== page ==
Volunteer and Intern in Ethiopia
- Location: Addis Ababa
- Accommodation: Host families
- Local languages: Amharic
Ethiopia, in Eastern Africa, is a destination where Projects Abroad volunteers can make a huge difference in the lives of the needy. Our volunteer projects and internships in Ethiopia are available for anyone interested in volunteering in the developing world, including those on a gap year, career break, or volunteer vacation.
It is impossible to think of Ethiopia and not recall the haunting images of famine from past decades. With the unpredictable rains, a lack of food in the dry northern areas of the country will undoubtedly occur again. With an increased international presence and early warning indicators in place, famine on the scale of previous disasters should become an increasingly distant memory. However, this region of Africa still needs much support and it is a great location for anyone wishing to help by doing some international volunteer work.
Ethiopia is the size of France and Spain combined, so most first time visitors are amazed by the variety of lush landscapes and spectacular scenery the country offers. From the fertile countryside and multi-coloured lakes of the Rift Valley to the rocky backdrop of the world renowned Lalibela churches or the dramatic snow-capped peaks of the rugged Simien Mountains, most of Ethiopia is nothing like the parched and barren land that comes to mind from news reports.
Our international volunteering opportunities are located in schools teaching English and a variety of other subjects and extra-curricular activities, or on childcare projects in orphanages and care homes. Volunteers interested in gaining international work experience can also take part in various internship programs.
Where You Will Live in Ethiopia with Projects Abroad
Projects Abroad Ethiopia is based in the capital city of Addis Ababa. Some of Addis Ababa is quite developed, although there has been no urban planning, so huts and shanty areas are mixed in with modern high-rise buildings. The main residential areas are low-rise, corrugated iron shanty districts.
Much of the population outside Addis relies on subsistence agriculture and food security is low, although there is a high improvement from the last two decades. Despite some recent economic progress in urban areas, Ethiopia is still very much a developing country.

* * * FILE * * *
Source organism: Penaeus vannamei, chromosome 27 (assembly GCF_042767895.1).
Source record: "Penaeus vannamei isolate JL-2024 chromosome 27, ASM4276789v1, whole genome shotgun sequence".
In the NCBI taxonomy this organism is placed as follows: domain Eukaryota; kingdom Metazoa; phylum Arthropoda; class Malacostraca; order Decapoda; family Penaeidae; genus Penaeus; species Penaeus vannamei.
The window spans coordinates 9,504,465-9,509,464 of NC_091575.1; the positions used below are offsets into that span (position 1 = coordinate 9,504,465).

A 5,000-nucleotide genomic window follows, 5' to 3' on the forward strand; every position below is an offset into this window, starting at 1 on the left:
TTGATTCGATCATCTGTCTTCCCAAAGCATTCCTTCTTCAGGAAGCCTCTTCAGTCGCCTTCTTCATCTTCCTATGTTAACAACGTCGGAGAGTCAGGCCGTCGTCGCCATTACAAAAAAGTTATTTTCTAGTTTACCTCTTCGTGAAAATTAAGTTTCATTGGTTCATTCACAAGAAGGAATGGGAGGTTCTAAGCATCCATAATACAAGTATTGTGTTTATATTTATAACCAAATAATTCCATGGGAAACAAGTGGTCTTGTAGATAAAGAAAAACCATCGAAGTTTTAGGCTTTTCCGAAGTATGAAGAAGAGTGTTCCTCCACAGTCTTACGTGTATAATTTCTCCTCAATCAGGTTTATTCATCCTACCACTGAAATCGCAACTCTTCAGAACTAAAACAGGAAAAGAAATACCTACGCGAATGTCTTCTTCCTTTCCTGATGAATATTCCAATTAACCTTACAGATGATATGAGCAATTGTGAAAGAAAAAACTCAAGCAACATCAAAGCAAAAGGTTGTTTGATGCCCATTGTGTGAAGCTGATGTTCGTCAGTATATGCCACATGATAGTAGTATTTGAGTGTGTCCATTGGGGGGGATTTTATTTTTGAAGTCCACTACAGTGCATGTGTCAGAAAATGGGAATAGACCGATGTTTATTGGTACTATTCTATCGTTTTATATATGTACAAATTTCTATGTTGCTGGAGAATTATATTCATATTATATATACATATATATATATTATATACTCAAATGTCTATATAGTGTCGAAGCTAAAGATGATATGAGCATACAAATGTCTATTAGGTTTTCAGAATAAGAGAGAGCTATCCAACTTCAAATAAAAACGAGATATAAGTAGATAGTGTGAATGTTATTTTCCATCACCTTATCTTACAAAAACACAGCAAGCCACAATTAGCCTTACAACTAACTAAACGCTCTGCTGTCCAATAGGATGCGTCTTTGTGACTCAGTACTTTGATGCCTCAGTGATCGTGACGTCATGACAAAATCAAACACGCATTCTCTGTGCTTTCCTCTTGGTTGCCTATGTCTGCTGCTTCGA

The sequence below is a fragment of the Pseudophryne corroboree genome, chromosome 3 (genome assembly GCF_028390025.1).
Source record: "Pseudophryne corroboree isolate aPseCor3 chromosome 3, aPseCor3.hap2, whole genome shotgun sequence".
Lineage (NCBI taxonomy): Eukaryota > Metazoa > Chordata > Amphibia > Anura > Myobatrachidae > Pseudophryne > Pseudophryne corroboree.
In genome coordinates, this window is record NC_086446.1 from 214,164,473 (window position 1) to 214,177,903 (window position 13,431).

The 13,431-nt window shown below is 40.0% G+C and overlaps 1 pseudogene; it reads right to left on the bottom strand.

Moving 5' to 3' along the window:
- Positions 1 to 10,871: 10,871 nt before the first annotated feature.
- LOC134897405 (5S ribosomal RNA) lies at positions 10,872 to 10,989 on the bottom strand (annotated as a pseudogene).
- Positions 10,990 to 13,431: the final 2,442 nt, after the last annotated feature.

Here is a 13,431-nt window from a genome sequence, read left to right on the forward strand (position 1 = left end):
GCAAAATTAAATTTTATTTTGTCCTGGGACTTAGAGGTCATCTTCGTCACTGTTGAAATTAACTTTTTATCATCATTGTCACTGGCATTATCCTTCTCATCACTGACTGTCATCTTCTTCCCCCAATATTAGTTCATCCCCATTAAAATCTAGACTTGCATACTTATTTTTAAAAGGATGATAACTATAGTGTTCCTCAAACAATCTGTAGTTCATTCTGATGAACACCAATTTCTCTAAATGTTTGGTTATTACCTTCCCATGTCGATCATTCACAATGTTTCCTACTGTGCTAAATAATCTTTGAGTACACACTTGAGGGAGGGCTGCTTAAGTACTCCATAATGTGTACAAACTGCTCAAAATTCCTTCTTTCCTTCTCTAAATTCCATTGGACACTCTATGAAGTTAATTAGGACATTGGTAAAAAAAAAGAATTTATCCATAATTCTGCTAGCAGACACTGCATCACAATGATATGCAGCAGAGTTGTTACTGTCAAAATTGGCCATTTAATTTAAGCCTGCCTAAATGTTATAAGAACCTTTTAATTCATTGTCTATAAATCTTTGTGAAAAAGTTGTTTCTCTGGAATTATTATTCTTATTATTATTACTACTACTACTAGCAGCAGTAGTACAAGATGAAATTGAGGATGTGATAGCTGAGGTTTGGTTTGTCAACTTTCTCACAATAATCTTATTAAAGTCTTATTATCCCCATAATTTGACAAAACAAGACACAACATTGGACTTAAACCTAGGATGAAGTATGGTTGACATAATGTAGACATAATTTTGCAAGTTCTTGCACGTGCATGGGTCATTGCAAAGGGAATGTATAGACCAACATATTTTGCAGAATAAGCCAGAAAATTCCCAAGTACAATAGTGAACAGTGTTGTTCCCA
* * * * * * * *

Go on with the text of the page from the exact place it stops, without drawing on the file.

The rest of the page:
Addis Ababa is a rapidly growing city that combines elements of old and new Ethiopia. Located in the centre of the country at an altitude of 2400m, Addis is the third highest capital city in the world and has a pleasant, temperate climate with warm days and cool nights.
Projects Abroad volunteers live with local host families during their time abroad, guaranteeing that they’ll experience another lesser-known aspect of Ethiopia – its friendly and welcoming people.
Travel and Sightseeing Opportunities in Ethiopia
On the weekends, you can take time off from your volunteer work to explore Addis Ababa and you will not be disappointed. It’s fascinating to see the mud huts basking in the shadows of lavish high-rise hotels. Priests in traditional dress hurry along the streets alongside suited businessmen chatting on cell phones, avoiding the passing donkeys and speeding Land Rovers.
The choice of entertainment is equally varied with plenty of activities to choose from. You can spend hours exploring the Merkato, one of the largest markets in Africa, visit a tej beat – a traditional local bar – or catch the latest Hollywood blockbuster at a movie theater. Addis Ababa is also home to some of the best museums in Africa as well as great restaurants, serving some of the most highly seasoned food anywhere on the African continent. Popular traditional Ethiopian specialties include the stew-like wat and the staple spongy bread, injera.
At the end of your international volunteer experience, you can take the opportunity to travel to Lalibela, a place of pilgrimage with churches hewn straight out of the bedrock, located 2630m above sea level. Although Lalibela is one of Ethiopia’s main visitor attractions, it still remains very isolated and you’ll feel like you’ve travelled back many centuries.
Independent travel in Ethiopia is hugely rewarding, even though the infrastructure of the country is fairly basic. You’ll get used to the curiosity that you attract as a visitor and you’ll make many warm and genuine friends here.